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Eno workshop / space music  Bernd Kretzschmar
 Jan 27, 2007 14:36 PST 

two more interesting links:


a blog entry about a Brian Eno wrkshop in Berlin (?):

``Art is not shit
Friday, January 12th, 2007

A quick follow-up on today’s workshop with Brian Eno:

He’s a very smart and gentle person and I’m glad about that. Since I witnessed the moronic Matthew Barney, I’m always a bit anxious about meeting people whose art I like. Even more peculiar with Brian Eno since he has created at least two pieces of music that through some circumstances I hold very dear.

The workshop was basically constructed around a game in which people had to come up with impromptu and unusual pieces of art in order to identify the different theories and preoccupations about art we all have and then try to vaporize them in a falsification process. It was also meant to make us question what art actually is and why the students do it, arguing that this question is rarely asked in art schools. I much agree, having the impression that in art classes people spend more time debating about techniques and technology than about the motivation and impact of their work, because it’s such a personal issue for many. So this game, or competition, was divided into two parts: show your piece and then talk about it while getting a certain amount of points for both. This was pretty interesting since it nicely displayed the gap between what something is able to express without words and how the reception of the same thing might change when the concept behind it has bee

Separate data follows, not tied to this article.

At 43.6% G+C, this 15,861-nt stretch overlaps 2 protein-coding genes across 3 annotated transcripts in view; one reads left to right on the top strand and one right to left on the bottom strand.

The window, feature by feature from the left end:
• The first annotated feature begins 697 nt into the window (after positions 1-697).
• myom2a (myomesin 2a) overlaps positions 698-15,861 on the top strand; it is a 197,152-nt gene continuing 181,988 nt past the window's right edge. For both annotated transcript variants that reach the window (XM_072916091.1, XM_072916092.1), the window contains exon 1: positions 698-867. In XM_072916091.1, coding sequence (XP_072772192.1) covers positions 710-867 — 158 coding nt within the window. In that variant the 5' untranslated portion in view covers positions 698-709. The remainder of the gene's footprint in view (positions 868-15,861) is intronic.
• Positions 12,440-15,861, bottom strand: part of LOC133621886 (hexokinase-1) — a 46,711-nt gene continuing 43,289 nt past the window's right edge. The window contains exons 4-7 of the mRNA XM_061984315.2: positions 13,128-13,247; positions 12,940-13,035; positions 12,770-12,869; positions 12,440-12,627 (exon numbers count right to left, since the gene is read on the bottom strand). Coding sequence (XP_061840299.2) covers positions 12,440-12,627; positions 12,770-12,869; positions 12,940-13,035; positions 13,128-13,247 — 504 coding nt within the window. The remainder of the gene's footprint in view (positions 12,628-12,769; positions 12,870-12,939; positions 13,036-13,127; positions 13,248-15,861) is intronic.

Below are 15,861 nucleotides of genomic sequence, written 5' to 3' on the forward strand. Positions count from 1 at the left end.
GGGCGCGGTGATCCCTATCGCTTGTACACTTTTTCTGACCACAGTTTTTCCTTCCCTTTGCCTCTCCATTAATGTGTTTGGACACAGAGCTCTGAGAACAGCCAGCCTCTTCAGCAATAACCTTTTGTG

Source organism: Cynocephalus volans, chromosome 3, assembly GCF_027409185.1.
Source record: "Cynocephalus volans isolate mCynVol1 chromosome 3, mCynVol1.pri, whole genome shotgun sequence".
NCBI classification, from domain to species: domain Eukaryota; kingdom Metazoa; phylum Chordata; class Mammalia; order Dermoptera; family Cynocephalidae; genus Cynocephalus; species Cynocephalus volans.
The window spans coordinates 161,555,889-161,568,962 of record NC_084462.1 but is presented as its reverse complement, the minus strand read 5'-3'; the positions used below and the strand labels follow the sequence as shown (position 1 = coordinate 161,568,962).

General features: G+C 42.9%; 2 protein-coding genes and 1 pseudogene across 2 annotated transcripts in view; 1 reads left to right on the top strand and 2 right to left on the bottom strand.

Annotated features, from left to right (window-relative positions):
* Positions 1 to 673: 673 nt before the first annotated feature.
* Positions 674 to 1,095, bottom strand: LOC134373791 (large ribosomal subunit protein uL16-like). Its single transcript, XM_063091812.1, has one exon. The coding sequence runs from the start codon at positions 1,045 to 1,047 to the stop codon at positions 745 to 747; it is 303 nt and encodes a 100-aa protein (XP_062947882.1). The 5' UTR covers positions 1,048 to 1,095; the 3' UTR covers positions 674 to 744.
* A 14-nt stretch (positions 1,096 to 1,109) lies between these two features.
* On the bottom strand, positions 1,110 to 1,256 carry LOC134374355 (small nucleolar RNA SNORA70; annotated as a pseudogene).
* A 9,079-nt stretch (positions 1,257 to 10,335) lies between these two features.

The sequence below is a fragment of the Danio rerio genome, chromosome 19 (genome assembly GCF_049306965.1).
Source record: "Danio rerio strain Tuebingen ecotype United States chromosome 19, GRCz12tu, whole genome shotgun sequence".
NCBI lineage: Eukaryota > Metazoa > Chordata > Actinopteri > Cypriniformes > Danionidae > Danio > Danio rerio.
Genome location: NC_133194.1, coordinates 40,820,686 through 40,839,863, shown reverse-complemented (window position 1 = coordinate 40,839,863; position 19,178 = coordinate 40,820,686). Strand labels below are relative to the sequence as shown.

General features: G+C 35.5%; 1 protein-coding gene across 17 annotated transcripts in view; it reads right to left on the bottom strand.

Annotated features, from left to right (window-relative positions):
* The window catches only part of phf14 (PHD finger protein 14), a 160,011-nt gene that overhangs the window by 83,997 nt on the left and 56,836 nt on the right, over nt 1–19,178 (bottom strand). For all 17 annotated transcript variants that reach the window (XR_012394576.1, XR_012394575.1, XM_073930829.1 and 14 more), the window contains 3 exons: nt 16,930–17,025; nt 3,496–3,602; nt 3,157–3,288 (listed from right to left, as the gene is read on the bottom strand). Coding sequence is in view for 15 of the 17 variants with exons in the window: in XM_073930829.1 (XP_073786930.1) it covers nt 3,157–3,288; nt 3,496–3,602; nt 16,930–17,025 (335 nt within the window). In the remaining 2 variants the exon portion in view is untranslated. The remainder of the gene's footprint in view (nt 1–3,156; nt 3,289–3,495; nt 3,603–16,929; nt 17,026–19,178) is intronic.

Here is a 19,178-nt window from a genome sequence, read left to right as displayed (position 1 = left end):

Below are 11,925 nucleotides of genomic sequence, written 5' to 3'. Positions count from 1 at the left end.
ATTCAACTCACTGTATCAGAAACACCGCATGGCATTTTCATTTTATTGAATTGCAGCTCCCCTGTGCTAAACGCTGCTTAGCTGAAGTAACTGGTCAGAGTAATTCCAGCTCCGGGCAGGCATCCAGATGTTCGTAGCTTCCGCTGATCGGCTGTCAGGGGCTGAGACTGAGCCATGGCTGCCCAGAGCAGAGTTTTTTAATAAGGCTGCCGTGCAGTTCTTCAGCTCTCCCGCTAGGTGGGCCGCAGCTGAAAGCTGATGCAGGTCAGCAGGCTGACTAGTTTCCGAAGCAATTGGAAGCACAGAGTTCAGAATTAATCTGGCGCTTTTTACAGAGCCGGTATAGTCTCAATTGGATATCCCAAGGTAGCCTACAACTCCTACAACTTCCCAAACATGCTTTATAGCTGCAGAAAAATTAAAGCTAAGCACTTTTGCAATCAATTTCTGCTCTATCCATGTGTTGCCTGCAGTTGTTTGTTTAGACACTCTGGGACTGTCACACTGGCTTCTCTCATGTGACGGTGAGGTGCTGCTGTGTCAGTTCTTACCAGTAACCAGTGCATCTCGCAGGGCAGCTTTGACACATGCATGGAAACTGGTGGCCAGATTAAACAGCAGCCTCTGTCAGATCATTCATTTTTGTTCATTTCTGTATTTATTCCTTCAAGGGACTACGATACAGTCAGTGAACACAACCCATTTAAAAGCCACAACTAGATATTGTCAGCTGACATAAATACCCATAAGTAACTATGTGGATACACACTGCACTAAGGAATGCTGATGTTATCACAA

n thoroughly explained – the score sometimes doubled.

One group actually presented shit. Bags with poo. They never revealed whether it really was theirs or if they scraped it off the dog-ridden Berlin sidewalks, but come on! This is 2007 and not 1967 and besides the fact that poo is hardly shocking anyone, I would never have the nerve to go for that and I was actually pretty embarrassed about their bluntness. They said that they shat for the prize, the first score being about the unusualness of the artwork, which was honest though. Still I was kind of angry about the whole thing.